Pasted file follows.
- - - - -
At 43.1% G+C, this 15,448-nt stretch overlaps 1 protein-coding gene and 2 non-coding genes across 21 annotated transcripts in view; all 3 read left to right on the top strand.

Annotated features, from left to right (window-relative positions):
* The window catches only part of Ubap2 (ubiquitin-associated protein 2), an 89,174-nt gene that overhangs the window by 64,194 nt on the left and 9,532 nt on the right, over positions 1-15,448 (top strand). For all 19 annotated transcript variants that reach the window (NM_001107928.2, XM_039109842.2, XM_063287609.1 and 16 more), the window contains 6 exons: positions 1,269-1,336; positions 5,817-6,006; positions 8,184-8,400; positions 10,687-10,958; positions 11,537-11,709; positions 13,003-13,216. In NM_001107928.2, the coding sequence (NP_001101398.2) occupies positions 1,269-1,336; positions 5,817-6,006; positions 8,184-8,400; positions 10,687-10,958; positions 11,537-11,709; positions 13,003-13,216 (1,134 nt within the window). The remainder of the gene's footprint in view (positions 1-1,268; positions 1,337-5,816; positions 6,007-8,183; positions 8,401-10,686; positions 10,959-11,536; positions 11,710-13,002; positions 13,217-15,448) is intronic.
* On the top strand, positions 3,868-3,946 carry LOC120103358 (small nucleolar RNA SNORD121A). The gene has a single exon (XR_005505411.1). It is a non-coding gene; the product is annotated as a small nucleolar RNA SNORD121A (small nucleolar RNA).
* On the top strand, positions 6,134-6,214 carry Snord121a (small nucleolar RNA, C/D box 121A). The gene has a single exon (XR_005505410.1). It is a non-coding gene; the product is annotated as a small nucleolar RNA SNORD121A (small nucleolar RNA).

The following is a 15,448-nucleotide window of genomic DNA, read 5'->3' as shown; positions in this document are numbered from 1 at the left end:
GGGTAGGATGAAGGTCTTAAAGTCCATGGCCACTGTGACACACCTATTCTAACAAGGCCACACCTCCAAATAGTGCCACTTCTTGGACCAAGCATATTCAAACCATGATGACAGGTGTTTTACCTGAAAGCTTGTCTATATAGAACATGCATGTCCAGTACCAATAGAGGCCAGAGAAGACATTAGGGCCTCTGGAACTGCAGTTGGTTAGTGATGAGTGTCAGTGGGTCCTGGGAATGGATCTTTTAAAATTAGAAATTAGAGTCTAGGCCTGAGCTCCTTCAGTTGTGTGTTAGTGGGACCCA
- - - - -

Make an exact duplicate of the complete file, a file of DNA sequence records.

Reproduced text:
At 43.1% G+C, this 15,448-nt stretch overlaps 1 protein-coding gene and 2 non-coding genes across 21 annotated transcripts in view; all 3 read left to right on the top strand.

Annotated features, from left to right (window-relative positions):
* The window catches only part of Ubap2 (ubiquitin-associated protein 2), an 89,174-nt gene that overhangs the window by 64,194 nt on the left and 9,532 nt on the right, over positions 1-15,448 (top strand). For all 19 annotated transcript variants that reach the window (NM_001107928.2, XM_039109842.2, XM_063287609.1 and 16 more), the window contains 6 exons: positions 1,269-1,336; positions 5,817-6,006; positions 8,184-8,400; positions 10,687-10,958; positions 11,537-11,709; positions 13,003-13,216. In NM_001107928.2, the coding sequence (NP_001101398.2) occupies positions 1,269-1,336; positions 5,817-6,006; positions 8,184-8,400; positions 10,687-10,958; positions 11,537-11,709; positions 13,003-13,216 (1,134 nt within the window). The remainder of the gene's footprint in view (positions 1-1,268; positions 1,337-5,816; positions 6,007-8,183; positions 8,401-10,686; positions 10,959-11,536; positions 11,710-13,002; positions 13,217-15,448) is intronic.
* On the top strand, positions 3,868-3,946 carry LOC120103358 (small nucleolar RNA SNORD121A). The gene has a single exon (XR_005505411.1). It is a non-coding gene; the product is annotated as a small nucleolar RNA SNORD121A (small nucleolar RNA).
* On the top strand, positions 6,134-6,214 carry Snord121a (small nucleolar RNA, C/D box 121A). The gene has a single exon (XR_005505410.1). It is a non-coding gene; the product is annotated as a small nucleolar RNA SNORD121A (small nucleolar RNA).

The following is a 15,448-nucleotide window of genomic DNA, read 5'->3' as shown; positions in this document are numbered from 1 at the left end:
GGGTAGGATGAAGGTCTTAAAGTCCATGGCCACTGTGACACACCTATTCTAACAAGGCCACACCTCCAAATAGTGCCACTTCTTGGACCAAGCATATTCAAACCATGATGACAGGTGTTTTACCTGAAAGCTTGTCTATATAGAACATGCATGTCCAGTACCAATAGAGGCCAGAGAAGACATTAGGGCCTCTGGAACTGCAGTTGGTTAGTGATGAGTGTCAGTGGGTCCTGGGAATGGATCTTTTAAAATTAGAAATTAGAGTCTAGGCCTGAGCTCCTTCAGTTGTGTGTTAGTGGGACCCA